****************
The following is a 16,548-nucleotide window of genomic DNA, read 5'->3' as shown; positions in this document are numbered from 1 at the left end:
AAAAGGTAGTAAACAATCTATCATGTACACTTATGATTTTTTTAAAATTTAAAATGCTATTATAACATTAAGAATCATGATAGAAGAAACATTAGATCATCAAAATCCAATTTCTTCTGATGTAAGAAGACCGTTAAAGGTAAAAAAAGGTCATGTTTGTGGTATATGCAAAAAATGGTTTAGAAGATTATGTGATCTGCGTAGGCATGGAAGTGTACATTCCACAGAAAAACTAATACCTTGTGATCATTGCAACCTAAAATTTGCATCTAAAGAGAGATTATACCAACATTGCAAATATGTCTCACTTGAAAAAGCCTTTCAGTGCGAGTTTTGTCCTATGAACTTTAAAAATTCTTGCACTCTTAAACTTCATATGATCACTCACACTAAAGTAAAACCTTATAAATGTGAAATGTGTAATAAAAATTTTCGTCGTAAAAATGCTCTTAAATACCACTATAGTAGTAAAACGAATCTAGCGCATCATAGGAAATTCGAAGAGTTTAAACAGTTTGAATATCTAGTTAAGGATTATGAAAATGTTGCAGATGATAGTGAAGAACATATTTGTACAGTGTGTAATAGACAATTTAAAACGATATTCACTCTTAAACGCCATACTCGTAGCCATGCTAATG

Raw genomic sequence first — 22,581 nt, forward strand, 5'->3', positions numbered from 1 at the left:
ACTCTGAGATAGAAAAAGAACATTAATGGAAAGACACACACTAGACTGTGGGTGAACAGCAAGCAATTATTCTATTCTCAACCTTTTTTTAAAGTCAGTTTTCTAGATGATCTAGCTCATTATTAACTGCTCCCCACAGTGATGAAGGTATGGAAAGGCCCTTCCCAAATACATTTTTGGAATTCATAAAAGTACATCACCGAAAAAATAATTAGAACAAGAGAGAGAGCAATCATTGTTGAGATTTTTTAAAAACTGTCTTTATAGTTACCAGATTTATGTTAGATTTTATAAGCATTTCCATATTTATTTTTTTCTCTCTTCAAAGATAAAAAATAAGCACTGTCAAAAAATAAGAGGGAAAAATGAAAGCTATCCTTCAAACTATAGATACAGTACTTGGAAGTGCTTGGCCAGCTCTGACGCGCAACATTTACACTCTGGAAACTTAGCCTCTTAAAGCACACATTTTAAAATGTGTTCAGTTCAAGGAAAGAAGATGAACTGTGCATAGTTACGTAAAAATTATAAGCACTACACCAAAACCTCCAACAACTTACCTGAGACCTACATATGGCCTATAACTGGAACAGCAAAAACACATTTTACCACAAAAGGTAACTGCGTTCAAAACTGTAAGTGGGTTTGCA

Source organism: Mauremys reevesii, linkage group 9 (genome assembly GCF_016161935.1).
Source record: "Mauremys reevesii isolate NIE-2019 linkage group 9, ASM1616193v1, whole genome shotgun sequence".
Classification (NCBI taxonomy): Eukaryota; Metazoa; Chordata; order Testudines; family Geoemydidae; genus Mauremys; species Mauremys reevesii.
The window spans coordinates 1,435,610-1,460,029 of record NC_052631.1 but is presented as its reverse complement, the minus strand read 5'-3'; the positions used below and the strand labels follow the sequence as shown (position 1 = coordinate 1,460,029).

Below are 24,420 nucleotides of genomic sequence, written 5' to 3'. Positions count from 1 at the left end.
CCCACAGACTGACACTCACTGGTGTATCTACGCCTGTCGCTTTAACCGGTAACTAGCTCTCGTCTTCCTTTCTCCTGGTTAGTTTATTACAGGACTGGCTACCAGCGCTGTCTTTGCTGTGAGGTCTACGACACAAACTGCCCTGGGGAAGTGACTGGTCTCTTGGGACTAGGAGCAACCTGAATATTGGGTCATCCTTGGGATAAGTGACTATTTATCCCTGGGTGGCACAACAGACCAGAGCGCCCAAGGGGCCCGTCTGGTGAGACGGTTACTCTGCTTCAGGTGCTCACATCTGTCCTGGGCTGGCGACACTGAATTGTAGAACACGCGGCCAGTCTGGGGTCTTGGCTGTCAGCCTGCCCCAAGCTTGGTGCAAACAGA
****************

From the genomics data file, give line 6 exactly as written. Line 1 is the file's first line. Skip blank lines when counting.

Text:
Source record: "Mauremys reevesii isolate NIE-2019 linkage group 9, ASM1616193v1, whole genome shotgun sequence".